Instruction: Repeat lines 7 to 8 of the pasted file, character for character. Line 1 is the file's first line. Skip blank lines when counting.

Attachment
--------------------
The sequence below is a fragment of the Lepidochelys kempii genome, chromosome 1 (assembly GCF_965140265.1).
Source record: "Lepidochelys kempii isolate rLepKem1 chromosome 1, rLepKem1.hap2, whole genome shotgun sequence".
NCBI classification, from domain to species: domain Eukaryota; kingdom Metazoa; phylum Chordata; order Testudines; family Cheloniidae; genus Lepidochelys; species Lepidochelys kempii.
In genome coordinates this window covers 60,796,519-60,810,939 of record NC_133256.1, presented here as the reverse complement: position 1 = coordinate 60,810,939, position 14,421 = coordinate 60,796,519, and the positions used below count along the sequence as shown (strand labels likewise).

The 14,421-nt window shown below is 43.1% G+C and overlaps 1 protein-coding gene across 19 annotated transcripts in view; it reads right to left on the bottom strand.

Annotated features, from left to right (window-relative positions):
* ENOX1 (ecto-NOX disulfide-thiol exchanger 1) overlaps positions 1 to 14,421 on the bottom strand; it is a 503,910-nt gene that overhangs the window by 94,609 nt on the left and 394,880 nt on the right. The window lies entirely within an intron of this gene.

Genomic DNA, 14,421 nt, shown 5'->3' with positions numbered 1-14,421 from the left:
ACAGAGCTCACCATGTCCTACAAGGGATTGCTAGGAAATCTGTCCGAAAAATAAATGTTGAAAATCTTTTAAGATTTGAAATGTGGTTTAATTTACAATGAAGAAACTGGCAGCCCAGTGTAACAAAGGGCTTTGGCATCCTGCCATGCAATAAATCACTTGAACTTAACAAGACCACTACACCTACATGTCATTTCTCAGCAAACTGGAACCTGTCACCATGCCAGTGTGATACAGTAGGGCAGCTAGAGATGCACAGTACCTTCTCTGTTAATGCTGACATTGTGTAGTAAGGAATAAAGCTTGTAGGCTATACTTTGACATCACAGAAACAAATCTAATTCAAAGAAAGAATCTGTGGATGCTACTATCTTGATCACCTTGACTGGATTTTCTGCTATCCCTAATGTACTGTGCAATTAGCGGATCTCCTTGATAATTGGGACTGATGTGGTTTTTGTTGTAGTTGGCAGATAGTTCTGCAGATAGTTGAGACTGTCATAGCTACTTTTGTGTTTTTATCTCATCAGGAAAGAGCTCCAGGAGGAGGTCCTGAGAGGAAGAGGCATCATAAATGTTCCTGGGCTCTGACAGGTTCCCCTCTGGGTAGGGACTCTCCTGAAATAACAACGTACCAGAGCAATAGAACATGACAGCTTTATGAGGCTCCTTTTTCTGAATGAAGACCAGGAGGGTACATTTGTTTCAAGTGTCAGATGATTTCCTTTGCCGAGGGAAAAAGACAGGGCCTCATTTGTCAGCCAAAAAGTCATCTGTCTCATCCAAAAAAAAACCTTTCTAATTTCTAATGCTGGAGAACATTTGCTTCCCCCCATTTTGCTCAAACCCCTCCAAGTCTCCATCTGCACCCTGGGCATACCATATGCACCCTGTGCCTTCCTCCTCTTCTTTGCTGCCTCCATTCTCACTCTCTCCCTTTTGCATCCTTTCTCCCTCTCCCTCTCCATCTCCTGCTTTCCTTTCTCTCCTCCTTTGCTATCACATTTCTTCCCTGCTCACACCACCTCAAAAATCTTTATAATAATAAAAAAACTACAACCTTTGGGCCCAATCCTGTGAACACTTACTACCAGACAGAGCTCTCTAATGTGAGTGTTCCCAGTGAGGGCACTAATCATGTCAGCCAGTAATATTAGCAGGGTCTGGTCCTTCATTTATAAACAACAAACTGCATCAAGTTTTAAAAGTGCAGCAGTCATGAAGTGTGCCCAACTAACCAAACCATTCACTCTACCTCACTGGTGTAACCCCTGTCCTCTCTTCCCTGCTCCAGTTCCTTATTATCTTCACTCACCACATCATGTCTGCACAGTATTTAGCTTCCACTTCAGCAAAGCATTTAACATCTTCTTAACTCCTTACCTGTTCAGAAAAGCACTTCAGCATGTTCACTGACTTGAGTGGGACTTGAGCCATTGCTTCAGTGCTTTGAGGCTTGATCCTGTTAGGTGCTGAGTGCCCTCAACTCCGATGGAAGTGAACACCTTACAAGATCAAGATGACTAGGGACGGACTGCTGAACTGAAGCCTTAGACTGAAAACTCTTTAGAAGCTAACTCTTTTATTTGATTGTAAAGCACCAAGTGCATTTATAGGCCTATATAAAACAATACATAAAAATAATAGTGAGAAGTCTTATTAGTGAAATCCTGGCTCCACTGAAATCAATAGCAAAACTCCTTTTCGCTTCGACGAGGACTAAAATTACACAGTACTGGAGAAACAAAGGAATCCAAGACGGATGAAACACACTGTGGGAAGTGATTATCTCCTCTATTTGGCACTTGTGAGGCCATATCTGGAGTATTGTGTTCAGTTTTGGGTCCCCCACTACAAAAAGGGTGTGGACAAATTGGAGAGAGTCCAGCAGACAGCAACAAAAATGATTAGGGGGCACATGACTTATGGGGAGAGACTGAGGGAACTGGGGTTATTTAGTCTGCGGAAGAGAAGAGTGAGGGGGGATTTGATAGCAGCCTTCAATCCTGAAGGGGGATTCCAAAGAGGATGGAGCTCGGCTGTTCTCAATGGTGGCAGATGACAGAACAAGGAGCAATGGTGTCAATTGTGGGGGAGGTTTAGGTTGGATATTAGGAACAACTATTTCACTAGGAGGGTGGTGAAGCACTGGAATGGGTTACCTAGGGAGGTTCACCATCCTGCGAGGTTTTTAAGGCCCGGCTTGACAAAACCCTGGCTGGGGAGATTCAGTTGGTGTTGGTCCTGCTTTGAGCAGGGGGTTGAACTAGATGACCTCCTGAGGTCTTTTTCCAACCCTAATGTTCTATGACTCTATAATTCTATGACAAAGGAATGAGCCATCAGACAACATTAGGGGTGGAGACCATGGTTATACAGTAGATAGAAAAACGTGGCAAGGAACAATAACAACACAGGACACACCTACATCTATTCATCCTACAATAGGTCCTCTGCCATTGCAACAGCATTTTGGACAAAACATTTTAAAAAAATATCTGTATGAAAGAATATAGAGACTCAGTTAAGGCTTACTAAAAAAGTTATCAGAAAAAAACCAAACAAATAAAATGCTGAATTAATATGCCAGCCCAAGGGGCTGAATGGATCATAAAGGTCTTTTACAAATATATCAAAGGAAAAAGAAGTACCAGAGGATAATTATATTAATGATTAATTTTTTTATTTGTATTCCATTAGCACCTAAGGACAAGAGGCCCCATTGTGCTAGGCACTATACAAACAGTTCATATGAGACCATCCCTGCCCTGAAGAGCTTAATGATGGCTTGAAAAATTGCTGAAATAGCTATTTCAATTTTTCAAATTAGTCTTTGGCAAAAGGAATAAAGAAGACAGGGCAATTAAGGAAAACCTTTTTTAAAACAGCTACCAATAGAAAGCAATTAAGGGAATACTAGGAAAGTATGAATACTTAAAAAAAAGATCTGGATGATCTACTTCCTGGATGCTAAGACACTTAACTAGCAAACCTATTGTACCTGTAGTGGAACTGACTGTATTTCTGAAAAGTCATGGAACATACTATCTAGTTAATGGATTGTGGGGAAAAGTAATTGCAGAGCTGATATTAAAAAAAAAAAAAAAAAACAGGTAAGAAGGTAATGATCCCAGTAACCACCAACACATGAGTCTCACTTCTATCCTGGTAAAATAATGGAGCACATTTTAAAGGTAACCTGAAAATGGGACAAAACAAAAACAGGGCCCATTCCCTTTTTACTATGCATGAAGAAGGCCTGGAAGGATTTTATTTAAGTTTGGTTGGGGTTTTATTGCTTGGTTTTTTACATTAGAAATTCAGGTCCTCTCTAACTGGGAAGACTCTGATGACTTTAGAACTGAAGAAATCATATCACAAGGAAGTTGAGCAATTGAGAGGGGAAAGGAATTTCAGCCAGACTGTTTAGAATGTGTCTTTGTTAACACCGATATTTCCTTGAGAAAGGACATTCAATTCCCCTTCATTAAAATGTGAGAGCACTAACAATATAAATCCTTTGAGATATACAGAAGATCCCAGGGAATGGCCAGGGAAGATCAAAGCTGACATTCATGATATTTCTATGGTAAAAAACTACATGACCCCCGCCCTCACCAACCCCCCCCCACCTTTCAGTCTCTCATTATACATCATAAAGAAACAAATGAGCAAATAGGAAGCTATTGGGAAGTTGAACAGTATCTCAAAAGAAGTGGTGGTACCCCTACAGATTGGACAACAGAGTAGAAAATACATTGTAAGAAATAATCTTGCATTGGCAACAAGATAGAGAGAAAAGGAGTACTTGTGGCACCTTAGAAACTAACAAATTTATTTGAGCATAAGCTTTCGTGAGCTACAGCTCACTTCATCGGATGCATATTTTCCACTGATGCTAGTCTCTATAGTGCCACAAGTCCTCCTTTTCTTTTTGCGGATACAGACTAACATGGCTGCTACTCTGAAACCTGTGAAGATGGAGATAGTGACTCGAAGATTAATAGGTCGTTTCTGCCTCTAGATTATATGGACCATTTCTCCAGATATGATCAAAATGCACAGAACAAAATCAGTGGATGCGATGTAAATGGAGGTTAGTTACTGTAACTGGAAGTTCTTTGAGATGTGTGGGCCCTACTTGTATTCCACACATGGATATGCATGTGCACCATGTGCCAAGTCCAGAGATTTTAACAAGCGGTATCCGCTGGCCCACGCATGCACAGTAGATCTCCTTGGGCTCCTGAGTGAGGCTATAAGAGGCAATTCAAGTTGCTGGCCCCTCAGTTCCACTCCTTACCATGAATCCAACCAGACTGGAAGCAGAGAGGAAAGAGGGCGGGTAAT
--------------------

* ENOX1 (ecto-NOX disulfide-thiol exchanger 1) overlaps positions 1 to 14,421 on the bottom strand; it is a 503,910-nt gene that overhangs the window by 94,609 nt on the left and 394,880 nt on the right. The window lies entirely within an intron of this gene.

Genomic DNA, 14,421 nt, shown 5'->3' with positions numbered 1-14,421 from the left: